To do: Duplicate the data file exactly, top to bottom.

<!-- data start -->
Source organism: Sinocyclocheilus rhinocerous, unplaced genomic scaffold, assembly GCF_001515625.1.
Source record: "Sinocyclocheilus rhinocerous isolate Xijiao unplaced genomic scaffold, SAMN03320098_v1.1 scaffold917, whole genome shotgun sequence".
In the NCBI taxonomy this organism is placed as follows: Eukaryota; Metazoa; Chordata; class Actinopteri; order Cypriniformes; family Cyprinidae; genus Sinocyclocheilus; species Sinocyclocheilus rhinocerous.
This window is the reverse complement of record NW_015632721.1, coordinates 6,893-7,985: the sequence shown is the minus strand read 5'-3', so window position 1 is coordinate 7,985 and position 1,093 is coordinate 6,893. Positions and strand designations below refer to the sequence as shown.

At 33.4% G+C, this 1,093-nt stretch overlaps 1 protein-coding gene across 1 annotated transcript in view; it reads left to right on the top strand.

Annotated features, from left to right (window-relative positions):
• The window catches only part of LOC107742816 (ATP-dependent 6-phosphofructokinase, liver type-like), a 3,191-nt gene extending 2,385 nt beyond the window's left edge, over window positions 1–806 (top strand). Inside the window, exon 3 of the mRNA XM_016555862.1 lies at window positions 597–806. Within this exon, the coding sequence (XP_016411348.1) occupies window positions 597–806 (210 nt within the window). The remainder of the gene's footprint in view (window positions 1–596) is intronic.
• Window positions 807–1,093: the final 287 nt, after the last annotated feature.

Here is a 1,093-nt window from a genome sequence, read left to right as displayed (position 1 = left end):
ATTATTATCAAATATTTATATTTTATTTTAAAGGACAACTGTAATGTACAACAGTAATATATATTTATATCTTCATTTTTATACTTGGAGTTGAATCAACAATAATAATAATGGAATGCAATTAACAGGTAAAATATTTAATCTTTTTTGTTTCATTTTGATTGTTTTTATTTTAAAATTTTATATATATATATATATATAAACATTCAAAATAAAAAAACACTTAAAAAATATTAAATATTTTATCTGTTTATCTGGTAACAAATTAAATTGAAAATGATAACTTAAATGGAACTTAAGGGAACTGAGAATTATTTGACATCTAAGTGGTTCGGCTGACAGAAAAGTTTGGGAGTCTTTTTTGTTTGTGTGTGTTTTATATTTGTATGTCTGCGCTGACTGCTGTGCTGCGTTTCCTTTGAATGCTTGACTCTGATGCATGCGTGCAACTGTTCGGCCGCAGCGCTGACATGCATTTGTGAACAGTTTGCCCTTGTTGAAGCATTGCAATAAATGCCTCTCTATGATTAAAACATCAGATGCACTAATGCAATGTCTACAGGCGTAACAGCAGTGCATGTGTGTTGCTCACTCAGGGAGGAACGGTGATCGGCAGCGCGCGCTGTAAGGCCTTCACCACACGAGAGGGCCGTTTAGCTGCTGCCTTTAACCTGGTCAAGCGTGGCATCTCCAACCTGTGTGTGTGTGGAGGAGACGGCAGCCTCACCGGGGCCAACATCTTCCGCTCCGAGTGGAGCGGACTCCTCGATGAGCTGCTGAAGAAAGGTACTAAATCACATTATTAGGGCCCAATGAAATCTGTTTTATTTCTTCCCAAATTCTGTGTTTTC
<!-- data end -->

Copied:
Source organism: Sinocyclocheilus rhinocerous, unplaced genomic scaffold, assembly GCF_001515625.1.
Source record: "Sinocyclocheilus rhinocerous isolate Xijiao unplaced genomic scaffold, SAMN03320098_v1.1 scaffold917, whole genome shotgun sequence".
In the NCBI taxonomy this organism is placed as follows: Eukaryota; Metazoa; Chordata; class Actinopteri; order Cypriniformes; family Cyprinidae; genus Sinocyclocheilus; species Sinocyclocheilus rhinocerous.
This window is the reverse complement of record NW_015632721.1, coordinates 6,893-7,985: the sequence shown is the minus strand read 5'-3', so window position 1 is coordinate 7,985 and position 1,093 is coordinate 6,893. Positions and strand designations below refer to the sequence as shown.

At 33.4% G+C, this 1,093-nt stretch overlaps 1 protein-coding gene across 1 annotated transcript in view; it reads left to right on the top strand.

Annotated features, from left to right (window-relative positions):
• The window catches only part of LOC107742816 (ATP-dependent 6-phosphofructokinase, liver type-like), a 3,191-nt gene extending 2,385 nt beyond the window's left edge, over window positions 1–806 (top strand). Inside the window, exon 3 of the mRNA XM_016555862.1 lies at window positions 597–806. Within this exon, the coding sequence (XP_016411348.1) occupies window positions 597–806 (210 nt within the window). The remainder of the gene's footprint in view (window positions 1–596) is intronic.
• Window positions 807–1,093: the final 287 nt, after the last annotated feature.

Here is a 1,093-nt window from a genome sequence, read left to right as displayed (position 1 = left end):
ATTATTATCAAATATTTATATTTTATTTTAAAGGACAACTGTAATGTACAACAGTAATATATATTTATATCTTCATTTTTATACTTGGAGTTGAATCAACAATAATAATAATGGAATGCAATTAACAGGTAAAATATTTAATCTTTTTTGTTTCATTTTGATTGTTTTTATTTTAAAATTTTATATATATATATATATATAAACATTCAAAATAAAAAAACACTTAAAAAATATTAAATATTTTATCTGTTTATCTGGTAACAAATTAAATTGAAAATGATAACTTAAATGGAACTTAAGGGAACTGAGAATTATTTGACATCTAAGTGGTTCGGCTGACAGAAAAGTTTGGGAGTCTTTTTTGTTTGTGTGTGTTTTATATTTGTATGTCTGCGCTGACTGCTGTGCTGCGTTTCCTTTGAATGCTTGACTCTGATGCATGCGTGCAACTGTTCGGCCGCAGCGCTGACATGCATTTGTGAACAGTTTGCCCTTGTTGAAGCATTGCAATAAATGCCTCTCTATGATTAAAACATCAGATGCACTAATGCAATGTCTACAGGCGTAACAGCAGTGCATGTGTGTTGCTCACTCAGGGAGGAACGGTGATCGGCAGCGCGCGCTGTAAGGCCTTCACCACACGAGAGGGCCGTTTAGCTGCTGCCTTTAACCTGGTCAAGCGTGGCATCTCCAACCTGTGTGTGTGTGGAGGAGACGGCAGCCTCACCGGGGCCAACATCTTCCGCTCCGAGTGGAGCGGACTCCTCGATGAGCTGCTGAAGAAAGGTACTAAATCACATTATTAGGGCCCAATGAAATCTGTTTTATTTCTTCCCAAATTCTGTGTTTTC